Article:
Story of the Session of the California Legislature of 1909 –by: Franklin Hichborn

Book name:Story of the Session of the California Legislature of 1909 –by: Franklin Hichborn
Book license:public domain
Author:Franklin Hichborn
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Story of the Session of the California Legislature of 1909

by Franklin Hichborn

The well being of the State requires that the opponents to the machine in Senate and Assembly, regardless of party label, organize the Legislature. But back of this is the even more important requirement that there be elected to the Legislature American citizens, with the responsibility of their citizenship upon them, rather than partisans, burdened, until their good purposes are made negative, by the responsibility of their partisanship.

San Francisco Press of The James H. Barry Company 1909

CONTENTS

Chapter

I. Breaking Ground II. Organization of the Senate III. Organization of the Assembly IV. The Machine in Control V. Election of United States Senator VI. The Anti Racetrack Gambling Bill VII. Passage of the Anti Racetrack Gambling Bill VIII. The Direct Primary Bill IX. The Machine Defeated in the Senate X. Fight Over the Assembly Amendments XI. Machine Amends Direct Primary Bill XII. The Railroad Regulation Issue XIII. Machine Defeats the Stetson Bill XIV. Railroad Measures XV. Defeat of the Commonwealth Club Bills XVI. How the Change of Venue Bill Was Passed XVII. Passage of the Wheelan Bills XVIII. Defeat of the Local Option Bill XIX. Defeat of the Initiative Amendment XX. Defeat of the Anti Japanese Bills XXI. The Rule Against Lobbying XXII. The Machine Lobbyist at Work XXIII Influence of the San Francisco Delegation XXIV. Attacks on and Defense of the Fish Commission XXV. The Rewarding of the Faithful XXVI. The Holdover Senators XXVII. The Retiring Senators XXVIII. Conclusion Appendix Tables of Votes Postal Direct Primary Dr. Montgomery's Report The Anti Japanese Resolution

PREFACE.

In writing the Story of the Session of the California Legislature of 1909, the purpose has been, not only to show what was done at Sacramento last Winter, but, what is by far more important, how it was done. To this end, the several measures are divided under three heads, namely, those dealing with moral, with political and with industrial issues. Instead of scattering on all the measures introduced, or even a considerable part of them, the principal issue of each group, that which meant the most to The People, and upon which the machine centered its efforts, has been selected for detailed consideration. On the score of the moral issues, the Anti Racetrack Gambling bill has been taken as the most important; while the Direct Primary bill is dealt with as the chief political issue, and the railroad regulation measures as involving the chief industrial issue. The story of the fight over these bills is the story of the session of 1909. The events attending the passage of the Anti Racetrack Gambling bill, the amendment of the Direct Primary bill, and the defeat of the Stetson Railroad Regulation bill, with the attending incident of the passage of the Wright Railroad bill, show, as nothing else can, how the machine controls and manipulates a Legislature and such is the purpose of this little volume.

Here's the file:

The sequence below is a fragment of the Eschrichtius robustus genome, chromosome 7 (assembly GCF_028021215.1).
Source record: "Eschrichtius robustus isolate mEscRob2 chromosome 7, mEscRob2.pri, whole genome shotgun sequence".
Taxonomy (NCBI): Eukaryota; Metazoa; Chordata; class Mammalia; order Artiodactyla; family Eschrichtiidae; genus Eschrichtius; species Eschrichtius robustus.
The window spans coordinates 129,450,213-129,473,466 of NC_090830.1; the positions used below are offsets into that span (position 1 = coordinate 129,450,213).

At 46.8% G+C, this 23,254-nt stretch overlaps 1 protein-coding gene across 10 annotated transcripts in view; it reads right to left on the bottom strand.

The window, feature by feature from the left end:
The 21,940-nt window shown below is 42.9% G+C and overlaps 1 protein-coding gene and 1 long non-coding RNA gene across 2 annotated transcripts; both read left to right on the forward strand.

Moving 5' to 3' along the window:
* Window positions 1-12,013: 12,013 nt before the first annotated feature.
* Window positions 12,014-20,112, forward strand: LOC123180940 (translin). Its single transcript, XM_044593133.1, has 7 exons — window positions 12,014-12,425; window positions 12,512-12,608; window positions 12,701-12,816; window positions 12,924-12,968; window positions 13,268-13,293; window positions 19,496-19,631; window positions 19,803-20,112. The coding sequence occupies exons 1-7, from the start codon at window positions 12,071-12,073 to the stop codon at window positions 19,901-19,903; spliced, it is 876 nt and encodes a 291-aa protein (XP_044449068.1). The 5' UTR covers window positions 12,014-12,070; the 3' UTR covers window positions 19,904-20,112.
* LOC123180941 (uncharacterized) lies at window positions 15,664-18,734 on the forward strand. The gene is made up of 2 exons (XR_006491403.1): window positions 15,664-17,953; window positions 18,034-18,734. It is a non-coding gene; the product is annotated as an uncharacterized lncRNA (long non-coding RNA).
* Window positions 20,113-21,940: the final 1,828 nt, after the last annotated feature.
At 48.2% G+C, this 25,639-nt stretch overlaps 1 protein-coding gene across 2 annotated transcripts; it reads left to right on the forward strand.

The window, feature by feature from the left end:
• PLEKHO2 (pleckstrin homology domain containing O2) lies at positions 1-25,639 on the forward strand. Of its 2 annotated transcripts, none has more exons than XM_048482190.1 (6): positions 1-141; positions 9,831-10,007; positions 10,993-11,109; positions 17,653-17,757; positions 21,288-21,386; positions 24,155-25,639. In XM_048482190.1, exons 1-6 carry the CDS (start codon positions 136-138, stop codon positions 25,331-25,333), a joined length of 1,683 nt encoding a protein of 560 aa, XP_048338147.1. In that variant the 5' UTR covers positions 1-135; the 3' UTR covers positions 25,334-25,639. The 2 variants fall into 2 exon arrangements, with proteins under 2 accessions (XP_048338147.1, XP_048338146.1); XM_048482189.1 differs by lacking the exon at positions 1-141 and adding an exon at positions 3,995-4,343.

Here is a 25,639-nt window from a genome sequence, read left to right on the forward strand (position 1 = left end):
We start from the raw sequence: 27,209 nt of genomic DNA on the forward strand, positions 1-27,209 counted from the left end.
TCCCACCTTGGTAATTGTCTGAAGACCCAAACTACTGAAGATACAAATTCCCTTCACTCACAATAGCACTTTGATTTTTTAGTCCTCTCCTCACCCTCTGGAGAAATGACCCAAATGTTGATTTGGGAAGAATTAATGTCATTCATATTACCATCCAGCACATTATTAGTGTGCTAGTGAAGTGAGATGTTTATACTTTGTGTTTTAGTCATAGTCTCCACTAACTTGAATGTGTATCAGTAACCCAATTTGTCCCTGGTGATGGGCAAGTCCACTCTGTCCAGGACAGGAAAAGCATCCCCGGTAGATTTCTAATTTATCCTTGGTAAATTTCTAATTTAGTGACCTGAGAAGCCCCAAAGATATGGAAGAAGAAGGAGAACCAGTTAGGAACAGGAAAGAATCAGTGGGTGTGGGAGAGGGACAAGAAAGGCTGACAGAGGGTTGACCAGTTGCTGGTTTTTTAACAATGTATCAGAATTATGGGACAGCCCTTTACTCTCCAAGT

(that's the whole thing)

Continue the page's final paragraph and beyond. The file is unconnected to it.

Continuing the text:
The efforts of justice loving men to simplify the criminal codes, to the end that rich and poor alike may have equal opportunity in the trial courts not in theory alone but in fact and the successful efforts of the machine to block this reform, have made detailed consideration of the defeat of the Commonwealth Club bills and the passage of the Wheelan bills, and the so called Change of Venue bill timely. And the story of these measures illustrates again how the machine element defeats the purpose of The People, and overrides what are the constitutional rights and should be rights in fact of every American citizen.

Measures which involved no particular contest between the good government and the machine forces measures patched up by interested parties and slipped through the Legislature without opposition and generally without comment although many of them of great importance, are not touched upon...

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